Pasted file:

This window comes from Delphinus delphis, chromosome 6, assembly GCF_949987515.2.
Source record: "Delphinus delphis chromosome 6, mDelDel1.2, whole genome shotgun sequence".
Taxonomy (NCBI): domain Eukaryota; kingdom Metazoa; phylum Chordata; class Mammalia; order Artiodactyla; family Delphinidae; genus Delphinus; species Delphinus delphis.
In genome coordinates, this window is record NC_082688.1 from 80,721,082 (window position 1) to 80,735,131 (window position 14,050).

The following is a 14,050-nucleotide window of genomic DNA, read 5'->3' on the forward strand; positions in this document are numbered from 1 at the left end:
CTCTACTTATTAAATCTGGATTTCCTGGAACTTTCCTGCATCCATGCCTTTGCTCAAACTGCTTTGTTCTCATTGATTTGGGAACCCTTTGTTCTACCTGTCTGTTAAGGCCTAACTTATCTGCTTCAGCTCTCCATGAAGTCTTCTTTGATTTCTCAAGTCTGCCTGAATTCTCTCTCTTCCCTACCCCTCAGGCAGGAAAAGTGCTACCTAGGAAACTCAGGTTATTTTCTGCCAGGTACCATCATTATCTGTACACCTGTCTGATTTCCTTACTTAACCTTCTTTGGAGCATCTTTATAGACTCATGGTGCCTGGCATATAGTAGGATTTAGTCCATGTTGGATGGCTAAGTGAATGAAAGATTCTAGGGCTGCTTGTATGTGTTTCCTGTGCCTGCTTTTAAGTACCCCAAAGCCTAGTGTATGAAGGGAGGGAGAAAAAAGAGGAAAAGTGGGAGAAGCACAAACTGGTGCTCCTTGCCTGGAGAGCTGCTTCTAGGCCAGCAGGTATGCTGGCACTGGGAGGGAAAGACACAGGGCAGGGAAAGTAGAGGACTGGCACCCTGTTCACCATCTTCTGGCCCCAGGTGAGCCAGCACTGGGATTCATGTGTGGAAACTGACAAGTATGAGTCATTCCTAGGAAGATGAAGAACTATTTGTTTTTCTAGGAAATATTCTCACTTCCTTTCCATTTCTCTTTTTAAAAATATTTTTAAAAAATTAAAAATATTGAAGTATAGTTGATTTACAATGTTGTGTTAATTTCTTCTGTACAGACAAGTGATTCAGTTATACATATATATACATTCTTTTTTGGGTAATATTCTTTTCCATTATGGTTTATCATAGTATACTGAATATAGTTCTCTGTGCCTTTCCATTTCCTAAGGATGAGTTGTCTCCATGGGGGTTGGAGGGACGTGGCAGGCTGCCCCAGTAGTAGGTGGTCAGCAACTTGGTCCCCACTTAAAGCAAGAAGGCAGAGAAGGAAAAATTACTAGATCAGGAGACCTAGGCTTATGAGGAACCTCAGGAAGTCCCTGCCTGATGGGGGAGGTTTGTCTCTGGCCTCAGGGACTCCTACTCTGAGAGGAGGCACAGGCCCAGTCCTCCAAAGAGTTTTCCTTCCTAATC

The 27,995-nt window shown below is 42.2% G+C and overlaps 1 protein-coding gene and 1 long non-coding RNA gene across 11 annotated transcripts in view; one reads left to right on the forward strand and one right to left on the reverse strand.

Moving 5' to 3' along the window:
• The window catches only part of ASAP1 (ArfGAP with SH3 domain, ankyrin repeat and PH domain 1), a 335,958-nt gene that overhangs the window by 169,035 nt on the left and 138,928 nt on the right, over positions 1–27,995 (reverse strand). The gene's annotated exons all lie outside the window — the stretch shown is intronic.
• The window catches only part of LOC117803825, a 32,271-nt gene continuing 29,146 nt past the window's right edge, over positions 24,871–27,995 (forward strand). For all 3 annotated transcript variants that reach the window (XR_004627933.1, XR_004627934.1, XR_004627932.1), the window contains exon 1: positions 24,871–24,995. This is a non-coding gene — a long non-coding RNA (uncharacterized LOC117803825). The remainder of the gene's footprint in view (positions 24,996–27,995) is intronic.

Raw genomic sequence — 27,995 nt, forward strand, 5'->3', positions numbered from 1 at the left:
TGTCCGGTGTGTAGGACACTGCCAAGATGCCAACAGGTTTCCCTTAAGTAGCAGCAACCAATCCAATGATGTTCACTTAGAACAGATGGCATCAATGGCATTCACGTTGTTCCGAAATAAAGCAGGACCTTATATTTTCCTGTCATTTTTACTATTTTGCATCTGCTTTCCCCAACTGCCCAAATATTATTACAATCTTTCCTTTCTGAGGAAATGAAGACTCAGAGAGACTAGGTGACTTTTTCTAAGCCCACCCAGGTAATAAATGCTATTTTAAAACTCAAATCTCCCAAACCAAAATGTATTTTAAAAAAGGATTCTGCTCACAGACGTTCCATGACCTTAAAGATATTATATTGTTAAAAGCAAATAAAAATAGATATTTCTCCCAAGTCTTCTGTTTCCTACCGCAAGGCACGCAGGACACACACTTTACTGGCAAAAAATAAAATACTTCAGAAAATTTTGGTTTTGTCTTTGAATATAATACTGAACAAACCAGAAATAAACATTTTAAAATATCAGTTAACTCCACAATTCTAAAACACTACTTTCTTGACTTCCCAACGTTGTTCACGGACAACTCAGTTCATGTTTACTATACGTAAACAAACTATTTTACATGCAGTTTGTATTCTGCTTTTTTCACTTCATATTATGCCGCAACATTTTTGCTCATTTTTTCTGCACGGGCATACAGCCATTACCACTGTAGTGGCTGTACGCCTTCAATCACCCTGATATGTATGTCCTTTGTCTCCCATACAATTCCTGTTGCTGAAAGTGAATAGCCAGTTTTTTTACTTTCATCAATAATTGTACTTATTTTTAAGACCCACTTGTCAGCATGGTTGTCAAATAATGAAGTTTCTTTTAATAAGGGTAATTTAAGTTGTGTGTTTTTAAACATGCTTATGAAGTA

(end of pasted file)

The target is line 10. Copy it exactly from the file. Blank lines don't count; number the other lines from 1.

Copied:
• The window catches only part of LOC117803825, a 32,271-nt gene continuing 29,146 nt past the window's right edge, over positions 24,871–27,995 (forward strand). For all 3 annotated transcript variants that reach the window (XR_004627933.1, XR_004627934.1, XR_004627932.1), the window contains exon 1: positions 24,871–24,995. This is a non-coding gene — a long non-coding RNA (uncharacterized LOC117803825). The remainder of the gene's footprint in view (positions 24,996–27,995) is intronic.